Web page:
Women in science: Elena Zubcov
On the International Day of Women and Girls in Science we had a talk with Elena Zubcov, member of the Academy of Sciences, Head of the Laboratory of Hydrobiology and Ecotoxicology. Elena Zubcov holds a habilitated doctor degree in biosciences, she is a research professor, has published over 400 scientific works and holds 7 patents.
‘When I got hired at the Academy of Sciences I was the only woman in that laboratory of hydrochemistry; now the majority of our 18-person team members are women.
I was the first researcher in Moldova to study the heavy metals in the food chain of aquatic ecosystems, their positive and negative impact, the laws and processes of migration of these micro elements, including of toxic metals.
The laboratory deals with water expeditions and material collection. As researchers we work to gain an insight into many processes that happen in the aquatic ecosystems under the influence of climate changes and the changes caused by us, people. This is the only laboratory in the country that studies not just the chemical composition of waters, but also the living creatures, from the micro-organisms to fishes; all the organisms that live in the water, muds, and in the nearshore ecosystem. We study not only the macro-components, mineralization, nitrates, etc., but also the heavy metals, different persistent organic substances – pesticides, hydrocarbons, processes of bioaccumulation and biotransformation of various indicators. A researcher who studies the environment must be familiar with various areas of research because it is very difficult to understand the ecosystems’ functional processes.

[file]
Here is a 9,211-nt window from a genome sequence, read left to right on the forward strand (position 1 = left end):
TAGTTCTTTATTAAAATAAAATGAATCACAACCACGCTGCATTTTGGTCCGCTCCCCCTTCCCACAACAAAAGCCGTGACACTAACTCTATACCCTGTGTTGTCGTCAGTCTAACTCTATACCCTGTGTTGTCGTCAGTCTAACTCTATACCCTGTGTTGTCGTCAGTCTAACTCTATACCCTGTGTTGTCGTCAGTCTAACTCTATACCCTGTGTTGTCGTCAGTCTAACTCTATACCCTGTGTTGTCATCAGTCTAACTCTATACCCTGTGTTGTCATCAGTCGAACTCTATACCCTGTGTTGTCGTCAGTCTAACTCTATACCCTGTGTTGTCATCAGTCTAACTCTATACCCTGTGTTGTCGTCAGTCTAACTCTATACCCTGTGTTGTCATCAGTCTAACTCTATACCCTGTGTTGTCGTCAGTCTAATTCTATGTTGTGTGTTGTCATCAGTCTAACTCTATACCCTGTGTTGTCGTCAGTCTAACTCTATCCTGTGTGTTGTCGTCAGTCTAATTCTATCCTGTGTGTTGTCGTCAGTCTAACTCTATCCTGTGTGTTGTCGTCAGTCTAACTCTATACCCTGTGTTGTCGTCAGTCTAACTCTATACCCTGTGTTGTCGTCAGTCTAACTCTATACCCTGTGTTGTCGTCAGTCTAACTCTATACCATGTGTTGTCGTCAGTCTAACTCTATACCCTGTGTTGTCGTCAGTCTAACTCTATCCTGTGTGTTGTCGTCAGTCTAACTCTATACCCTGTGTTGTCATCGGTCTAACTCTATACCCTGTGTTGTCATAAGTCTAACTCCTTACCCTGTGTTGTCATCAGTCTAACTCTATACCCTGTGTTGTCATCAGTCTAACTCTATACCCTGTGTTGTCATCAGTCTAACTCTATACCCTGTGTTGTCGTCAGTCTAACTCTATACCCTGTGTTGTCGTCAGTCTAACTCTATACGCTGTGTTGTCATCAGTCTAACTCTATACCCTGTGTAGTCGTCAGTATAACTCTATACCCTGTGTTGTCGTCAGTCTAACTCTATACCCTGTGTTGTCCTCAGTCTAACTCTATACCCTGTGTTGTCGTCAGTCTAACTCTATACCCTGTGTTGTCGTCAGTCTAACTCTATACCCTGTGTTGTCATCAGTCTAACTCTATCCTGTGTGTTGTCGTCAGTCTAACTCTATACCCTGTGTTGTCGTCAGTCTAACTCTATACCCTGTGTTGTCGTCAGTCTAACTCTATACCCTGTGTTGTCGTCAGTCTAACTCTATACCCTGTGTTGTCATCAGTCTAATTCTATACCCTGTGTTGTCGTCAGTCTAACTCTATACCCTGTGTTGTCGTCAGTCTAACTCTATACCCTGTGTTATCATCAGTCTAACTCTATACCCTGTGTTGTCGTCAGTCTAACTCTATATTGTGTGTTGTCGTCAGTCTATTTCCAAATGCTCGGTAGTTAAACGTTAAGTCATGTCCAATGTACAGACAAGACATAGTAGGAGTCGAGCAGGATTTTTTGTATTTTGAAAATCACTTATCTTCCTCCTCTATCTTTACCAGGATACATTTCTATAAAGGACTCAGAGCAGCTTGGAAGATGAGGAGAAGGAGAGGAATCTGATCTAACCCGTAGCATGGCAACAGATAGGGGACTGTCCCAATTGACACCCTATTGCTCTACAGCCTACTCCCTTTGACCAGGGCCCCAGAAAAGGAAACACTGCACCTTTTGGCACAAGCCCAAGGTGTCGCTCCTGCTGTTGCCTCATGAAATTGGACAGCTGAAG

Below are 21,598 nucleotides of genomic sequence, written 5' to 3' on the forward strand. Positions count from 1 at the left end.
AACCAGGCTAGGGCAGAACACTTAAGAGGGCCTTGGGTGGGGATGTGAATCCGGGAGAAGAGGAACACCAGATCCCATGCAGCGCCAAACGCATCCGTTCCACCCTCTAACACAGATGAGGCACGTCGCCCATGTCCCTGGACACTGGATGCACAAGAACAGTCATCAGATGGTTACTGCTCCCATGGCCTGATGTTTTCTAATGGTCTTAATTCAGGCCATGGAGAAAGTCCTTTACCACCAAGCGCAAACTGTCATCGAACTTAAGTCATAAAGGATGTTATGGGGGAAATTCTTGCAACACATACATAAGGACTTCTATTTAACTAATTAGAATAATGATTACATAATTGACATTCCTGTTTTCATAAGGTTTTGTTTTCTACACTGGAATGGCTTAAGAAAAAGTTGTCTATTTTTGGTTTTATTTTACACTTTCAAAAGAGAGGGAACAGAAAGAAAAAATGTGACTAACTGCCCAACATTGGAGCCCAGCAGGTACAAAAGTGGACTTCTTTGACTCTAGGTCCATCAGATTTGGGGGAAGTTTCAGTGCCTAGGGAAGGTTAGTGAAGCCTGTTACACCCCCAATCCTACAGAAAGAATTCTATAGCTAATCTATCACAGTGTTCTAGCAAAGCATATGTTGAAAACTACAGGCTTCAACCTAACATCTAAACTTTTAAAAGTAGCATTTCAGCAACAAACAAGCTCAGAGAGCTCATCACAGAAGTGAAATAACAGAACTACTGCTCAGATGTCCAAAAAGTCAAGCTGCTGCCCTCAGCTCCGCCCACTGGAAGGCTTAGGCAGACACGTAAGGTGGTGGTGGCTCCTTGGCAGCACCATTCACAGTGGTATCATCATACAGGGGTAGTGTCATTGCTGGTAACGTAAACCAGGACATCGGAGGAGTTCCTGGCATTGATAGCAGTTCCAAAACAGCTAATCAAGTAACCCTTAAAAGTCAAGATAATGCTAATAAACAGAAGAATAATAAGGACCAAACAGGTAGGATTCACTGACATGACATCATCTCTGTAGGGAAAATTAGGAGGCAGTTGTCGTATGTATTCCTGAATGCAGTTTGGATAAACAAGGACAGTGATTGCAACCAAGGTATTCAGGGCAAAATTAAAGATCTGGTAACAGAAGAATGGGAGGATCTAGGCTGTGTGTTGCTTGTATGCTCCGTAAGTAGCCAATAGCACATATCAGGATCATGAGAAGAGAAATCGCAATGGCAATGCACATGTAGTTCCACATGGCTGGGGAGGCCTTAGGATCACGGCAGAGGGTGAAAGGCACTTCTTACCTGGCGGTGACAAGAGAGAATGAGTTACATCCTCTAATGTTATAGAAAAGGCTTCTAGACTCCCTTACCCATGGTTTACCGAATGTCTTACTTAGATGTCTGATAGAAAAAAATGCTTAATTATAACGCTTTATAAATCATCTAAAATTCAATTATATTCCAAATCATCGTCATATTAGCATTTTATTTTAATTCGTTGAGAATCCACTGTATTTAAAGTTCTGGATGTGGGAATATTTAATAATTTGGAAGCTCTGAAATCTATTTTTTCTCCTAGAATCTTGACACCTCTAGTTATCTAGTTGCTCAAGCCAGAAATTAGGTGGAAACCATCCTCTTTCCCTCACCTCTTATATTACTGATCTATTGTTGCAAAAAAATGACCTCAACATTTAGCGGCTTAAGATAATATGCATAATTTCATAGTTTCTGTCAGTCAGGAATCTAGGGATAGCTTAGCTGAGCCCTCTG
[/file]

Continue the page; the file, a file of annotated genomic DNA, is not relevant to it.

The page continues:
I like to experiment a lot; I wasn’t born a leader or a head of laboratory. I like to go on trips, I enjoy the research process: taking the materials in my hands and then analysing them in the laboratory. When you discover something that no one else did, you reach the peak that gives you forces for other things.
I always tell the girls that gaining new knowledge is the most precious thing.
Together with my younger colleagues here we survived the most difficult years – the 1990s, when there was no money for salaries and it was very cold in the premises. I told them that times would change, but knowledgeable people would always be in demand, since knowledge is the most valuable asset a person can have. They trusted me. I established a nongovernmental organization – the Ecotox Association, that allowed us to get some assignments from international organisations when this facility was not even heated. This is how we got the first European projects and had our first computers.
Recently, we obtained funding from international organizations and purchased the most advanced equipment amounting to over EUR 1 million to help us conduct this research.
I would advise the girls who want to work in science to study well; they have to like what they learn and also try to do their first research during the high school years. You should start asking yourself since childhood: ‘what do I want to be when I grow up?’ If you are a scientist, and if you want to, you can see the whole world.
In 2017 I became the associate member of the Academy of Sciences. Three women were chosen as associate members of the Academy of Sciences last year, and there are only two female academicians in science so far; thus, it is a total of 5 women out of 78 persons with such titles.’